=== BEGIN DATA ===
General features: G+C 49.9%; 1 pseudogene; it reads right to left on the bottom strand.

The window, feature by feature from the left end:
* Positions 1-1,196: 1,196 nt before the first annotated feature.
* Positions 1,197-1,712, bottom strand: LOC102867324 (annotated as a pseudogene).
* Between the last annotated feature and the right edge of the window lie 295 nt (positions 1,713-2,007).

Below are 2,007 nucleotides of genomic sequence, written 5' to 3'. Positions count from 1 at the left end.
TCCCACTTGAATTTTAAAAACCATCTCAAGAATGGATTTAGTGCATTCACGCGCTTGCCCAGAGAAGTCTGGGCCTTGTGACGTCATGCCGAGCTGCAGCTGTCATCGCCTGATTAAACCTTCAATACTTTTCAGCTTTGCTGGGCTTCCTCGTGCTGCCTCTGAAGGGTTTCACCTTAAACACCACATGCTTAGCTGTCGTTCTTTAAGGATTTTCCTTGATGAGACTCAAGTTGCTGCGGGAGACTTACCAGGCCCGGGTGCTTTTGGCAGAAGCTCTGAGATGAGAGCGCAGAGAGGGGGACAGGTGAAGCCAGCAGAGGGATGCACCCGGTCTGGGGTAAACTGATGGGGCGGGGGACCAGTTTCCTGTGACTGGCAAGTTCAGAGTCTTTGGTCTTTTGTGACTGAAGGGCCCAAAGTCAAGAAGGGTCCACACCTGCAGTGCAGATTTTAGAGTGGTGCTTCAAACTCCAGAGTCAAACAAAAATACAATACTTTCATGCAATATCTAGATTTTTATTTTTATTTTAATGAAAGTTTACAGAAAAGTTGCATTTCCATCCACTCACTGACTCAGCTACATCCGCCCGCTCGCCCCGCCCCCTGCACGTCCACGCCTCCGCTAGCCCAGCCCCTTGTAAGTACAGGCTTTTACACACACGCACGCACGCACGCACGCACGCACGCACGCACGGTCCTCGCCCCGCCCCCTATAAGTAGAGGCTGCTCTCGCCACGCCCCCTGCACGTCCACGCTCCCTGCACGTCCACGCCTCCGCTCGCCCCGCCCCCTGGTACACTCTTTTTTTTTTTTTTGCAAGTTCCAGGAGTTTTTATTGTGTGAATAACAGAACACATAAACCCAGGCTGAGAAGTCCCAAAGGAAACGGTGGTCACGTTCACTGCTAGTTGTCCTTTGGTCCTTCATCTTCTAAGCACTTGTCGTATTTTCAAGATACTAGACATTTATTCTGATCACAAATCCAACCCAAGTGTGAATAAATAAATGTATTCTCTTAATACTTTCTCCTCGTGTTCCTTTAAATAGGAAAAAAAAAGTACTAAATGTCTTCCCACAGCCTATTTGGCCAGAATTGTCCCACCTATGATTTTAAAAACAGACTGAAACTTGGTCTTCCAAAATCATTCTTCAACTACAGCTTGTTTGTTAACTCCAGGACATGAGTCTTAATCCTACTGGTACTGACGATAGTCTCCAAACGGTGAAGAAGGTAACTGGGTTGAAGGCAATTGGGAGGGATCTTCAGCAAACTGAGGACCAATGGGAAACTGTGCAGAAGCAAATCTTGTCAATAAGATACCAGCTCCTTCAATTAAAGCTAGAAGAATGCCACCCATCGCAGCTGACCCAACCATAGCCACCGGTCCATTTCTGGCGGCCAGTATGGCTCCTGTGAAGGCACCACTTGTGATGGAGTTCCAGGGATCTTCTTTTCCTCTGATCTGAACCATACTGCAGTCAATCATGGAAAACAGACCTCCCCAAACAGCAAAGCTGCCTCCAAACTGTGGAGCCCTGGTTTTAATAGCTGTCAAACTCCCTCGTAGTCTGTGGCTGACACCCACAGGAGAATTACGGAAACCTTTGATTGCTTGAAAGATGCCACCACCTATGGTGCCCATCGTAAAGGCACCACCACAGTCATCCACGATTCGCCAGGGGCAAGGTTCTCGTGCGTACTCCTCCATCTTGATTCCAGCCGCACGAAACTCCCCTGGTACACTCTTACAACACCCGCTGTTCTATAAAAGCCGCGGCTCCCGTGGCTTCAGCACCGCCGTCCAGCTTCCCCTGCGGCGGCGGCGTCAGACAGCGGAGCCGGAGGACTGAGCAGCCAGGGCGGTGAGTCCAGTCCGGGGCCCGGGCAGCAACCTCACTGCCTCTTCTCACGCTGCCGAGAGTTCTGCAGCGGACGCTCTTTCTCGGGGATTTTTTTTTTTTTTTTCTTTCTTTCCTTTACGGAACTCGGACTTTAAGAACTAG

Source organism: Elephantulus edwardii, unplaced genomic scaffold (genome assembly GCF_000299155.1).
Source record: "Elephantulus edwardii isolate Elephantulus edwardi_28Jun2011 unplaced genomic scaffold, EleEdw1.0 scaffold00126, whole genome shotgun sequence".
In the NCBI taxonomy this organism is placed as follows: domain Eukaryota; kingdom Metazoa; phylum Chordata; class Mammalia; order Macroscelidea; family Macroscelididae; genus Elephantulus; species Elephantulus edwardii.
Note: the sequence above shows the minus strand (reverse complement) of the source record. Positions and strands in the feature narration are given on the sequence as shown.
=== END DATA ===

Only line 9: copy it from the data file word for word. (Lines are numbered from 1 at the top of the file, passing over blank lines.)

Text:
Source record: "Elephantulus edwardii isolate Elephantulus edwardi_28Jun2011 unplaced genomic scaffold, EleEdw1.0 scaffold00126, whole genome shotgun sequence".